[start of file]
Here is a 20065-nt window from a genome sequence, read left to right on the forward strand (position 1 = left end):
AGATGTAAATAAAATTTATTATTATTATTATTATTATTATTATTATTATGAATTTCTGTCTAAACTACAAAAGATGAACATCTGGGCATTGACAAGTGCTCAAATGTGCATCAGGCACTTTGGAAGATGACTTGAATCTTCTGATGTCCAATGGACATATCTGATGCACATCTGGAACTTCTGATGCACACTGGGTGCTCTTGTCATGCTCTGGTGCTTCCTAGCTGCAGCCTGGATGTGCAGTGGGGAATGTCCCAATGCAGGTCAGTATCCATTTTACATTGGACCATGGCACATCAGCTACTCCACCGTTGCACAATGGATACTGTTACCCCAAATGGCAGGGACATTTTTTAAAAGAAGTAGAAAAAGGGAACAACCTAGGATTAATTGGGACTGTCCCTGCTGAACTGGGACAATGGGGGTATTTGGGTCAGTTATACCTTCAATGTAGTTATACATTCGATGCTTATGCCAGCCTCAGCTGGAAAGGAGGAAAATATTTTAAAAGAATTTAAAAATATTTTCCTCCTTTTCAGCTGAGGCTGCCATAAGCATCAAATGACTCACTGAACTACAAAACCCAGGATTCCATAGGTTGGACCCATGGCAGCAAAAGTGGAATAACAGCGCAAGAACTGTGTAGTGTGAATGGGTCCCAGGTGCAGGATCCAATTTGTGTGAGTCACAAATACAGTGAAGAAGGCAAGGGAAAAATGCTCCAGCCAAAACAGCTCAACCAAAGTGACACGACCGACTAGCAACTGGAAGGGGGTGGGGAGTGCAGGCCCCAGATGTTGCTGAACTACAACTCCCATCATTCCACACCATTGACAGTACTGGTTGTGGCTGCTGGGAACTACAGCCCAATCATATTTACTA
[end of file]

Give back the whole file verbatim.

Here is a 20065-nt window from a genome sequence, read left to right on the forward strand (position 1 = left end):
AGATGTAAATAAAATTTATTATTATTATTATTATTATTATTATTATTATGAATTTCTGTCTAAACTACAAAAGATGAACATCTGGGCATTGACAAGTGCTCAAATGTGCATCAGGCACTTTGGAAGATGACTTGAATCTTCTGATGTCCAATGGACATATCTGATGCACATCTGGAACTTCTGATGCACACTGGGTGCTCTTGTCATGCTCTGGTGCTTCCTAGCTGCAGCCTGGATGTGCAGTGGGGAATGTCCCAATGCAGGTCAGTATCCATTTTACATTGGACCATGGCACATCAGCTACTCCACCGTTGCACAATGGATACTGTTACCCCAAATGGCAGGGACATTTTTTAAAAGAAGTAGAAAAAGGGAACAACCTAGGATTAATTGGGACTGTCCCTGCTGAACTGGGACAATGGGGGTATTTGGGTCAGTTATACCTTCAATGTAGTTATACATTCGATGCTTATGCCAGCCTCAGCTGGAAAGGAGGAAAATATTTTAAAAGAATTTAAAAATATTTTCCTCCTTTTCAGCTGAGGCTGCCATAAGCATCAAATGACTCACTGAACTACAAAACCCAGGATTCCATAGGTTGGACCCATGGCAGCAAAAGTGGAATAACAGCGCAAGAACTGTGTAGTGTGAATGGGTCCCAGGTGCAGGATCCAATTTGTGTGAGTCACAAATACAGTGAAGAAGGCAAGGGAAAAATGCTCCAGCCAAAACAGCTCAACCAAAGTGACACGACCGACTAGCAACTGGAAGGGGGTGGGGAGTGCAGGCCCCAGATGTTGCTGAACTACAACTCCCATCATTCCACACCATTGACAGTACTGGTTGTGGCTGCTGGGAACTACAGCCCAATCATATTTACTA